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Candlemass - s/t 4.5/5

Reviewed: 6-10-05


1. Black dwarf
2. Seven silver keys
3. Assassin of the light
4. Copernicus
5. The man who fell from the sky
6. Witches
7. Born in a tank
8. Spellbreaker
9. The day and the night
10. Mars and volcanoes

As the sands of time ran out on 2004, metal scribes around the globe recorded the most eagerly anticipated metal events of 2005. Not surprisingly, Judas Priest's 'Angel of retribution' topped many of those lists. Not mine. Sure, I was looking forward to the return of the Priest, but the reunion CD for which I was the most amped in 2005 was and is unquestionably that of Candlemass. Rightfully hailed as the undisputed gods of classic doom metal, the Swedes recorded 3 dazzling masterworks of doom perfection in the 80s. After the mad, afroed, Count Chocula-munching monk, vocalist Messiah Marcolin, departed the Candlemass camp in 1991, founder/bassist Leif Edling cobbled together an array of successive, inferior lineups which periodically released inferior product over the next dozen years. When the classic line-up reunited in 2002, doomed hearts skipped a few beats. After a number of memorable gigs (including the Bang Your Head Festival in 2002 and the BW&BK fest in 2003), however, the reunion fizzled and the band members went their separate ways, seemingly forever. Media reports suggested that the band was deeply fractured over creative and personal issues, and that the schism appeared irreconcilable. Then hell froze over, as the band patched up their personal differences long enough to record a new, eponymous CD of brand-new material.

Was it worth it? The answer screams resoundingly affirmative within 2 minutes after popping the CD into the player, as the relentlessly chugging opener "Black dwarf" sends a wrecking ball slamming into the glass houses of the unbelievers. With a main riff somewhere between the faster parts of "At the gallow's end" and Trouble's "The temptor" (you know the "Watch for temptation/for he is there" part), this track is a real hammer. I hope Candlemass open with this song in every live set they ever play from now on. The remaining 9 tracks are the answer to every Candlemass fan's prayers, as the band tear through a selection of pure, slow, heavy stompers ("Copernicus", "Seven Silver Keys"), inspired chugging tunes ("Born in a Tank", "Mars and volcanoes"), epic monsters ("Witches", "Assassin of the light") and even a pulverizing instrumental ("The man who fell from the sky"). Every song is exceptionally well crafted and teeming with some of the heaviest riffs known to man, but the tempos and feels are sufficiently varied to prevent boredom from ever creeping into this 58 minute monolithic doom workout. Marcolin's distinctive rich vibrato has simply grown stronger and better over the years, and Edling has honed his songwriting abilities to a razor-sharp edge. Meanwhile, riffmasters general Mappe Bjorkman and Lars Johansson deliver the goods in a big way with what I believe to be their finest guitar performance to date.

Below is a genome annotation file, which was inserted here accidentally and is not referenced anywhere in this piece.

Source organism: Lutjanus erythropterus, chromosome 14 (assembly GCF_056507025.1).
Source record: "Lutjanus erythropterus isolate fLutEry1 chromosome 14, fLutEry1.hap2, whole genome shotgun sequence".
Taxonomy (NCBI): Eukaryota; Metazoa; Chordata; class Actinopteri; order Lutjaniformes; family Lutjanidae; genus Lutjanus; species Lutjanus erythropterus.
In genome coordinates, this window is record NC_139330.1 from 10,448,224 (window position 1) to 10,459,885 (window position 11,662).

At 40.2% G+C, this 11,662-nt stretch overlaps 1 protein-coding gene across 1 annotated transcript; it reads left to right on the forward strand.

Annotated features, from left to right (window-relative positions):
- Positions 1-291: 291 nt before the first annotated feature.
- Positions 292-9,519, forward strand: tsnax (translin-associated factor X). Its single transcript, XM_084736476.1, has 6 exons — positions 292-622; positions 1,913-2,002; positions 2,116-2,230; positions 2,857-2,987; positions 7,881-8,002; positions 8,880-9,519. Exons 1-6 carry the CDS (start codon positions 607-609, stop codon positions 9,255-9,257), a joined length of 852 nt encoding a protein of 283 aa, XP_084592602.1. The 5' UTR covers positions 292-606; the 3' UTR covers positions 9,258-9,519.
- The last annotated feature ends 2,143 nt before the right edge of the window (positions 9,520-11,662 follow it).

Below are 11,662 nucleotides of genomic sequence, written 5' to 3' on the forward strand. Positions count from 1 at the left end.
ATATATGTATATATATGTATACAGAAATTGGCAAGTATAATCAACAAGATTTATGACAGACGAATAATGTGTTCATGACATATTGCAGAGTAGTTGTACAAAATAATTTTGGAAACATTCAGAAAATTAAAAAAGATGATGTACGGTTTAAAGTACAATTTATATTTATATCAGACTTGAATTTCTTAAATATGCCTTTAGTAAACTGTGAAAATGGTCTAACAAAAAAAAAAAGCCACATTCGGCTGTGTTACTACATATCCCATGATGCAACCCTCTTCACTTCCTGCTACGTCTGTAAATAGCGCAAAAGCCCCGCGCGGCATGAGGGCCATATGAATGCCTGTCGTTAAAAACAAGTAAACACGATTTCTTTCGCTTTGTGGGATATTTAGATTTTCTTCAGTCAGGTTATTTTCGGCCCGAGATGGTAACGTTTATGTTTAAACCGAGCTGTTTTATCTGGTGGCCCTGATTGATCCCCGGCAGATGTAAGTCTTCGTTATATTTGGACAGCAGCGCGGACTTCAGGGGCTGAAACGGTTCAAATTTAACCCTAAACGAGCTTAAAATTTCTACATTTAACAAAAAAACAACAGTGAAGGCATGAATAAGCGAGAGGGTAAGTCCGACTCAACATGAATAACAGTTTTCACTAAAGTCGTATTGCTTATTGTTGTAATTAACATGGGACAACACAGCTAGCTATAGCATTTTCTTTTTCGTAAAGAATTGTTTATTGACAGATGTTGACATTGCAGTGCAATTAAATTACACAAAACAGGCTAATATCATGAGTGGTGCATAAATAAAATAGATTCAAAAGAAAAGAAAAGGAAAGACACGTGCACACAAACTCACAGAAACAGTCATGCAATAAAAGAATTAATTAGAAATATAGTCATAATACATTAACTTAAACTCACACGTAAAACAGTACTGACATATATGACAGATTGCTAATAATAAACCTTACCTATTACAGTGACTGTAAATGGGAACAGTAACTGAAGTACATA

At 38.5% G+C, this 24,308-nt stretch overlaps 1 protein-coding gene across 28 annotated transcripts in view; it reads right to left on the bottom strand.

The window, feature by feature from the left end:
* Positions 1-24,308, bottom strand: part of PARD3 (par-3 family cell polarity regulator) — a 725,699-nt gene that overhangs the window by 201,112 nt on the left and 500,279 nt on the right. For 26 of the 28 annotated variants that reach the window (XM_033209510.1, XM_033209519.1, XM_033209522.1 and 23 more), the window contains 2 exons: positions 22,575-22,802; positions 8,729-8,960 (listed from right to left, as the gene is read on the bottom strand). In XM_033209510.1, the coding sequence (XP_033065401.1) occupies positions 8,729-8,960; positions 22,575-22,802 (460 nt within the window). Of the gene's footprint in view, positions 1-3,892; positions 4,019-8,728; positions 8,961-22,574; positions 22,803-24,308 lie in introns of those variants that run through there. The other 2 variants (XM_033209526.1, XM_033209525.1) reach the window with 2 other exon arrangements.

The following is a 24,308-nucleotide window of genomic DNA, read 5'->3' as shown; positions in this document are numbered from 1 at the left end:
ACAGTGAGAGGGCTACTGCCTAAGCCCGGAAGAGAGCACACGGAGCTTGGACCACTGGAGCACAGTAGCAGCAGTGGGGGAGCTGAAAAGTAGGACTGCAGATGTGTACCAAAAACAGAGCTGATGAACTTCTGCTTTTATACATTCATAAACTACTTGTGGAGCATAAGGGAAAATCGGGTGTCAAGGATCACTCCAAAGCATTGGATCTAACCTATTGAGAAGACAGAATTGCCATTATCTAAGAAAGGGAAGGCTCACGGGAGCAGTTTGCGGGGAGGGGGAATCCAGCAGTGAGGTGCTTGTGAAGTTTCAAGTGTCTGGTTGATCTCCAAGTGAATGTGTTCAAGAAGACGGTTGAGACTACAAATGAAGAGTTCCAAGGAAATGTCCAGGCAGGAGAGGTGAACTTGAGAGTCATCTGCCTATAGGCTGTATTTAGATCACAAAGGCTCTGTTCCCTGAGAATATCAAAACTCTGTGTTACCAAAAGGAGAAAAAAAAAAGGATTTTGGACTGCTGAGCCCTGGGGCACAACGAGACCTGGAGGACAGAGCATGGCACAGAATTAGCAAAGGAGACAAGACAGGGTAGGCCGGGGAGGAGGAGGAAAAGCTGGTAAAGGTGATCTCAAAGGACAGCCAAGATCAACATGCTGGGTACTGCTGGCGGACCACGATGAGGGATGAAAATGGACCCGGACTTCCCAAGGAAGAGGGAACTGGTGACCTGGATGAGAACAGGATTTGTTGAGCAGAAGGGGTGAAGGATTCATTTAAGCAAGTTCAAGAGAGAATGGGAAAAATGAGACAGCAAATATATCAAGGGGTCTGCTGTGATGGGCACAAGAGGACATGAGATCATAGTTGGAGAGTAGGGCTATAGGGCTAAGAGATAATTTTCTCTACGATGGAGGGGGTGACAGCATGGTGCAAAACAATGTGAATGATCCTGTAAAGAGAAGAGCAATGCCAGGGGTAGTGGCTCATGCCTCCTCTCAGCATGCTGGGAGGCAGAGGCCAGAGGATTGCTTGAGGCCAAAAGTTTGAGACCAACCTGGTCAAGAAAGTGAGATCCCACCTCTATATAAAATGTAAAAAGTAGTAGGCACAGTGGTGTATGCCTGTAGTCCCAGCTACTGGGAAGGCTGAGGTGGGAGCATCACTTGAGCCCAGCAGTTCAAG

I've heard that creative tension can be good for bands who aren't named Metallica. If this CD was written and recorded in a climate of dissension and tension, I shudder to think how good it could have been if Candlemass had gone "Some kind of monster" on us. I know of no higher praise to bestow upon a doom metal CD than to state that it could fit comfortably alongside 'Epicus doomicus metallicus', 'Nightfall' and 'Ancient dreams'. Candlemass's "white album" may be a small step down from the peerless godliness of 'Nightfall', but it is absolutely on par with the other 2. I cannot think of a better doom CD to have been released in this millennium, and would be stunned if Solitude Aeturnus and Trouble can even approach the brilliance of this work in their forthcoming releases. In the words of S.A.'s John Perez, we are all truly doomed!




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